Sometimes fantasy makes more sense than fiction. When looking at the latest developments in the diplomatic standoff between Iran and several Western nations, the words of Gandalf in that epic Lord of The Rings trailer spring to mind. “The board is set”, murmured the White Wizard. “The pieces are moving”.
We live in a world where freedom of expression is protected under Article 10 of the European Convention of Human Rights, as long as aforementioned expression is “in accordance with the law”. So, what made blogging about food illegal?
What is it about the British and school uniform? Forcing children into corporate dress has, in my not inconsiderable experience, absolutely nothing to do with discipline, contrary to popular belief.
Last week I saw a production of Sophocles’ Antigone at the National Theatre in London and it struck me that the play echoed dangerously in today’s Greece, especially if thought through Hegel’s reading of the play.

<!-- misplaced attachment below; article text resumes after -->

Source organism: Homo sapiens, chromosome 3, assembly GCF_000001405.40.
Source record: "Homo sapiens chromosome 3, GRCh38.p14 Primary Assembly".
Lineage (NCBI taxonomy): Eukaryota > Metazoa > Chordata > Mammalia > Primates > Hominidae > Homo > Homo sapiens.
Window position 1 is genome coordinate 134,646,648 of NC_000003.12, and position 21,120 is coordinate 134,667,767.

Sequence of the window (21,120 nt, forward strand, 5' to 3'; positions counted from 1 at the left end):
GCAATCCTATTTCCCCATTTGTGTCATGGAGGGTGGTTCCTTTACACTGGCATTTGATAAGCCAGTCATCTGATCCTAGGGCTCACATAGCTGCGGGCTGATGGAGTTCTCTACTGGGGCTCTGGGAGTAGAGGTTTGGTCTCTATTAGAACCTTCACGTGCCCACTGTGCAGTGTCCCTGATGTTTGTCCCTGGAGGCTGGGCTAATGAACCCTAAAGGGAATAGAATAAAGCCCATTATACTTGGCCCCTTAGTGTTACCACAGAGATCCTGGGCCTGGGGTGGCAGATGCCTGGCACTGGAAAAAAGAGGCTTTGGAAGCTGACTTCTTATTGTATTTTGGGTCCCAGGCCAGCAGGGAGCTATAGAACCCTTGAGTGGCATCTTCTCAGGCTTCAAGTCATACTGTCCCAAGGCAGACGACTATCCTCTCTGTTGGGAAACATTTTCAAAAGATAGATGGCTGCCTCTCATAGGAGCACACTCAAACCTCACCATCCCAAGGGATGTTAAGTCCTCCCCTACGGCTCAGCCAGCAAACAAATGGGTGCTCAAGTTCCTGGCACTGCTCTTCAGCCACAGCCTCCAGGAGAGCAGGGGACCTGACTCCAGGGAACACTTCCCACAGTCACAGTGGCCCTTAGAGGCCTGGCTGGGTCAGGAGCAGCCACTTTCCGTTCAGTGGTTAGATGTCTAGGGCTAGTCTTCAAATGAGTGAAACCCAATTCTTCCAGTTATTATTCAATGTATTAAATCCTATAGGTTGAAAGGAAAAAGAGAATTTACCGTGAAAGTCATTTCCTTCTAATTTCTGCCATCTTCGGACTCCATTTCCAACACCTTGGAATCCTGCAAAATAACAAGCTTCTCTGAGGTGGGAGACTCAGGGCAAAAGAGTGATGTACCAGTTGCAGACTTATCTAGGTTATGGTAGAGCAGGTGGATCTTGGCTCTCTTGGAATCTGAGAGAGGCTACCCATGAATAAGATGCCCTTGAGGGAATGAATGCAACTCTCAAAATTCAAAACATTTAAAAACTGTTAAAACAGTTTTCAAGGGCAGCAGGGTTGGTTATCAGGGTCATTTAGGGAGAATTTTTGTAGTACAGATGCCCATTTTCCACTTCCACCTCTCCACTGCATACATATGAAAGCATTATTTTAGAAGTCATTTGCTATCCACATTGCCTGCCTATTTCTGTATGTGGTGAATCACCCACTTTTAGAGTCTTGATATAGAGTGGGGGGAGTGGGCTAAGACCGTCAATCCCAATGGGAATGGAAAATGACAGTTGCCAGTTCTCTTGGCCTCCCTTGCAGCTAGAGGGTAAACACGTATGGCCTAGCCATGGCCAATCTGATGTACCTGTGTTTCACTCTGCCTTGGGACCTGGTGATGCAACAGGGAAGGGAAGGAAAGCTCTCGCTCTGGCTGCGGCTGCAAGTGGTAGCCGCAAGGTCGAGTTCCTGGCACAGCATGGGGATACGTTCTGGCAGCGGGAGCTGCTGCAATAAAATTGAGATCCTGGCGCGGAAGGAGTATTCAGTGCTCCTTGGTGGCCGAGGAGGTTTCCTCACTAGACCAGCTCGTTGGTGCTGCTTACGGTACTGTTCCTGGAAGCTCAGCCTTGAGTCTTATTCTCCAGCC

As London gets ready to host the Olympic Games and the Paralympics, it is not just sports stories that have been grabbing the headlines. Controversies are abounding, ranging from the politics of squad selection to the relevance of drugs bans, via missiles on the rooftops and the exclusive traffic lanes.
When Channel 4 screened Ria: Diary of a Teen Transsexual last Tuesday I was prepared for ignorant comments. I didn’t predict though that criticism towards 17 year old Ria would focus so heavily on her sex work.
As Euro 2012 dominates the media’s sporting agenda, one could assume England’s impending debacle at the competition is soon approaching. As other sports currently lie in the shadows of European football, history was made on 11 June, as Rafael Nadal became the only man ever to win seven French Open titles.
Rep Lisa Brown caused outrage and the creation of two hashtags on twitter today after indulging in behaviour deemed so “shocking” that the speaker had no option but to silence her from any further participation in debate on the House floor.
Members of parliament gathered in the House of Commons today to discuss something which has, for far too many years, been sidelined, overlooked and if acknowledged at all, treated with a certain level of complacency; mental health.
There it was again. The assumption that I have seen from so many politicians and media commentators that almost no-one outside the political world cares about what is happening at the Leveson inquiry. I think that this assumption is wrong. Worse than that, it is staggeringly, appallingly, dangerously wrong.
Latest from Independent journalists on Twitter